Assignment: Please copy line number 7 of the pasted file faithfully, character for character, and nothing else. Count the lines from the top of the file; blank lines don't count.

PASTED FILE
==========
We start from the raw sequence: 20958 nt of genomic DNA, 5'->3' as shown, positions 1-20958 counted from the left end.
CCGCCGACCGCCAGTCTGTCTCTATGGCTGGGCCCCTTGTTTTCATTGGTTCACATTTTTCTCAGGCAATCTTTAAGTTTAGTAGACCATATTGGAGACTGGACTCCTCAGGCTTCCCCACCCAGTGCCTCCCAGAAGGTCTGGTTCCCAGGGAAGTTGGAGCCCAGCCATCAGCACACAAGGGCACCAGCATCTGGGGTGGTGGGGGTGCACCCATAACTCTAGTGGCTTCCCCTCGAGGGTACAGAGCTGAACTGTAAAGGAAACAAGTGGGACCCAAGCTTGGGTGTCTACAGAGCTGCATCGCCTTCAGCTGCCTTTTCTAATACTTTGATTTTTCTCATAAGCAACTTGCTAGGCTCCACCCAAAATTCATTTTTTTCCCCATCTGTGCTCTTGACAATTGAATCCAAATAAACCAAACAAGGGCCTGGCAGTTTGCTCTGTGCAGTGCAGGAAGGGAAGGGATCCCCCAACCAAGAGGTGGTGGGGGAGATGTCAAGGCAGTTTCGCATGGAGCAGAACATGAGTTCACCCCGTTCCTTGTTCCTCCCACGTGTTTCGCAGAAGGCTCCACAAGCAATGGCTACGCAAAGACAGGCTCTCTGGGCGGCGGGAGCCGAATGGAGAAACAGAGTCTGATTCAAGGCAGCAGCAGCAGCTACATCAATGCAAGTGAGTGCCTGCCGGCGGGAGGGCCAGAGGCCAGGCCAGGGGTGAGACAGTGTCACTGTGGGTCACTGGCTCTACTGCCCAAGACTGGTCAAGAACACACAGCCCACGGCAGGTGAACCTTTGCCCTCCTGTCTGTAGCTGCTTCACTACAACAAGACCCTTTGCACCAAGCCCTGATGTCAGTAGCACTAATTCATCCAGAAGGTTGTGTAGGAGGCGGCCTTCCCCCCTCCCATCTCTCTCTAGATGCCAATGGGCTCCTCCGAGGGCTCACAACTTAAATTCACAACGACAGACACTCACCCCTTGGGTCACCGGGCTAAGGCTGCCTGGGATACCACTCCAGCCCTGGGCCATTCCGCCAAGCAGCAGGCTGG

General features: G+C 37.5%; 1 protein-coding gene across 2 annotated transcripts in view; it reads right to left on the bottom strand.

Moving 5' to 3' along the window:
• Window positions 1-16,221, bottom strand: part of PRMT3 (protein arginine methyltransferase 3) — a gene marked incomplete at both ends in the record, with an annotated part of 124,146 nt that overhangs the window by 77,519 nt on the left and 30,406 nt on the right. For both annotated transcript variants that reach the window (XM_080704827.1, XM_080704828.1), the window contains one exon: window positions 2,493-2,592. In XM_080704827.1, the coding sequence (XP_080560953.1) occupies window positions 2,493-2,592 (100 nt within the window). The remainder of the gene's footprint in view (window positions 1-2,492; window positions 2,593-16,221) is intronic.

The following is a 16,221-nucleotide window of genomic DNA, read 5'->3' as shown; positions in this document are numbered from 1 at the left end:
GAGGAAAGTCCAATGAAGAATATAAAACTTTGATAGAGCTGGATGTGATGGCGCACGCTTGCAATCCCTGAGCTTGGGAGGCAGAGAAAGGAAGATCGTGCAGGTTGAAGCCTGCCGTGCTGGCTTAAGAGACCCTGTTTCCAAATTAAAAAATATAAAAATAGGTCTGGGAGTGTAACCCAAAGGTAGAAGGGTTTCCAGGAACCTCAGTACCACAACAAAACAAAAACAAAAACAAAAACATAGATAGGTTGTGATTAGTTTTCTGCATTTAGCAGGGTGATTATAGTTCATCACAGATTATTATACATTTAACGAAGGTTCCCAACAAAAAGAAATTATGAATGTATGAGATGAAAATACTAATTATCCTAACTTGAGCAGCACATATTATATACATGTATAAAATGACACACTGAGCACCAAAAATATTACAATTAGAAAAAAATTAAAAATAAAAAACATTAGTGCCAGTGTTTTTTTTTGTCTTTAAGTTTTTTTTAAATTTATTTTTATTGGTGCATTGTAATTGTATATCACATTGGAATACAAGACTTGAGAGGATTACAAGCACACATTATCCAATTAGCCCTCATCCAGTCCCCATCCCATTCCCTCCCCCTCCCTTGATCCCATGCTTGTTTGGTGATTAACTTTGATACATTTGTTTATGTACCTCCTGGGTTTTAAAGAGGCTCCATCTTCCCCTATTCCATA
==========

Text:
GAGGAAAGTCCAATGAAGAATATAAAACTTTGATAGAGCTGGATGTGATGGCGCACGCTTGCAATCCCTGAGCTTGGGAGGCAGAGAAAGGAAGATCGTGCAGGTTGAAGCCTGCCGTGCTGGCTTAAGAGACCCTGTTTCCAAATTAAAAAATATAAAAATAGGTCTGGGAGTGTAACCCAAAGGTAGAAGGGTTTCCAGGAACCTCAGTACCACAACAAAACAAAAACAAAAACAAAAACATAGATAGGTTGTGATTAGTTTTCTGCATTTAGCAGGGTGATTATAGTTCATCACAGATTATTATACATTTAACGAAGGTTCCCAACAAAAAGAAATTATGAATGTATGAGATGAAAATACTAATTATCCTAACTTGAGCAGCACATATTATATACATGTATAAAATGACACACTGAGCACCAAAAATATTACAATTAGAAAAAAATTAAAAATAAAAAACATTAGTGCCAGTGTTTTTTTTTGTCTTTAAGTTTTTTTTAAATTTATTTTTATTGGTGCATTGTAATTGTATATCACATTGGAATACAAGACTTGAGAGGATTACAAGCACACATTATCCAATTAGCCCTCATCCAGTCCCCATCCCATTCCCTCCCCCTCCCTTGATCCCATGCTTGTTTGGTGATTAACTTTGATACATTTGTTTATGTACCTCCTGGGTTTTAAAGAGGCTCCATCTTCCCCTATTCCATA